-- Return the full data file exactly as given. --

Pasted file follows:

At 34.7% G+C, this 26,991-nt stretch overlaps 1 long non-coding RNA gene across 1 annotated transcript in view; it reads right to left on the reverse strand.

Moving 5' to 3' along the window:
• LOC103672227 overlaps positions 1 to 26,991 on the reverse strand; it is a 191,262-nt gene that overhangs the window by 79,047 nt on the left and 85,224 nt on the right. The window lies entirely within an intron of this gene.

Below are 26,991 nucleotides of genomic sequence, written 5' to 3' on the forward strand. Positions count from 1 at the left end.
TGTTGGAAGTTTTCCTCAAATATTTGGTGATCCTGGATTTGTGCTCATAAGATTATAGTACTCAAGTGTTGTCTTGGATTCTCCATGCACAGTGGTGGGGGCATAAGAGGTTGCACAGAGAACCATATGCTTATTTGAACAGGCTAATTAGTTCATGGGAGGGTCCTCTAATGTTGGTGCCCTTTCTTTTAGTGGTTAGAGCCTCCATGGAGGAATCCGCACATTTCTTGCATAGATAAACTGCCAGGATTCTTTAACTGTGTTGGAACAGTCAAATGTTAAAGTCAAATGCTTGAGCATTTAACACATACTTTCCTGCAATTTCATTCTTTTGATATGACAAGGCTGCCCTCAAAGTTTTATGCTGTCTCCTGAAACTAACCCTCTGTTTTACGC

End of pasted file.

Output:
At 34.7% G+C, this 26,991-nt stretch overlaps 1 long non-coding RNA gene across 1 annotated transcript in view; it reads right to left on the reverse strand.

Moving 5' to 3' along the window:
• LOC103672227 overlaps positions 1 to 26,991 on the reverse strand; it is a 191,262-nt gene that overhangs the window by 79,047 nt on the left and 85,224 nt on the right. The window lies entirely within an intron of this gene.

Below are 26,991 nucleotides of genomic sequence, written 5' to 3' on the forward strand. Positions count from 1 at the left end.
TGTTGGAAGTTTTCCTCAAATATTTGGTGATCCTGGATTTGTGCTCATAAGATTATAGTACTCAAGTGTTGTCTTGGATTCTCCATGCACAGTGGTGGGGGCATAAGAGGTTGCACAGAGAACCATATGCTTATTTGAACAGGCTAATTAGTTCATGGGAGGGTCCTCTAATGTTGGTGCCCTTTCTTTTAGTGGTTAGAGCCTCCATGGAGGAATCCGCACATTTCTTGCATAGATAAACTGCCAGGATTCTTTAACTGTGTTGGAACAGTCAAATGTTAAAGTCAAATGCTTGAGCATTTAACACATACTTTCCTGCAATTTCATTCTTTTGATATGACAAGGCTGCCCTCAAAGTTTTATGCTGTCTCCTGAAACTAACCCTCTGTTTTACGC